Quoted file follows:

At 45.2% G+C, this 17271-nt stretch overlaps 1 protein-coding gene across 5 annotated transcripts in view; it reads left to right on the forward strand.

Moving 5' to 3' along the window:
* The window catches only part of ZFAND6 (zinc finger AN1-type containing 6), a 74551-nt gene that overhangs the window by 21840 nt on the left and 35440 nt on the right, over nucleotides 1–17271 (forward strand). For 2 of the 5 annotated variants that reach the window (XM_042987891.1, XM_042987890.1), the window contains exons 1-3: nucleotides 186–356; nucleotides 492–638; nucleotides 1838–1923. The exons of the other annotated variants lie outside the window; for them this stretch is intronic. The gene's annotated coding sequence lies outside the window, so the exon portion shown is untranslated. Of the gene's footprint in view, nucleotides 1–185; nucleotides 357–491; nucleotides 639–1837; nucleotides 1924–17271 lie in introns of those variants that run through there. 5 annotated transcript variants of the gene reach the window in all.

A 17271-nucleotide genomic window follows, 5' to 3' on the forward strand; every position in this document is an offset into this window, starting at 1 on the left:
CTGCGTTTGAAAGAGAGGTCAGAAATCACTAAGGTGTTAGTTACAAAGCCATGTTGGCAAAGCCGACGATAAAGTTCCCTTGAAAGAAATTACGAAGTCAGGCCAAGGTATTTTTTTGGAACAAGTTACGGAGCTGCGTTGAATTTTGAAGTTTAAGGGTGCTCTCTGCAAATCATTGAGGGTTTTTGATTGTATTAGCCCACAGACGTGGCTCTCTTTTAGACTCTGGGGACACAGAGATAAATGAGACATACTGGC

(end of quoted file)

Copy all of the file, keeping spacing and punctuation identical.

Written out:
At 45.2% G+C, this 17271-nt stretch overlaps 1 protein-coding gene across 5 annotated transcripts in view; it reads left to right on the forward strand.

Moving 5' to 3' along the window:
* The window catches only part of ZFAND6 (zinc finger AN1-type containing 6), a 74551-nt gene that overhangs the window by 21840 nt on the left and 35440 nt on the right, over nucleotides 1–17271 (forward strand). For 2 of the 5 annotated variants that reach the window (XM_042987891.1, XM_042987890.1), the window contains exons 1-3: nucleotides 186–356; nucleotides 492–638; nucleotides 1838–1923. The exons of the other annotated variants lie outside the window; for them this stretch is intronic. The gene's annotated coding sequence lies outside the window, so the exon portion shown is untranslated. Of the gene's footprint in view, nucleotides 1–185; nucleotides 357–491; nucleotides 639–1837; nucleotides 1924–17271 lie in introns of those variants that run through there. 5 annotated transcript variants of the gene reach the window in all.

A 17271-nucleotide genomic window follows, 5' to 3' on the forward strand; every position in this document is an offset into this window, starting at 1 on the left:
CTGCGTTTGAAAGAGAGGTCAGAAATCACTAAGGTGTTAGTTACAAAGCCATGTTGGCAAAGCCGACGATAAAGTTCCCTTGAAAGAAATTACGAAGTCAGGCCAAGGTATTTTTTTGGAACAAGTTACGGAGCTGCGTTGAATTTTGAAGTTTAAGGGTGCTCTCTGCAAATCATTGAGGGTTTTTGATTGTATTAGCCCACAGACGTGGCTCTCTTTTAGACTCTGGGGACACAGAGATAAATGAGACATACTGGC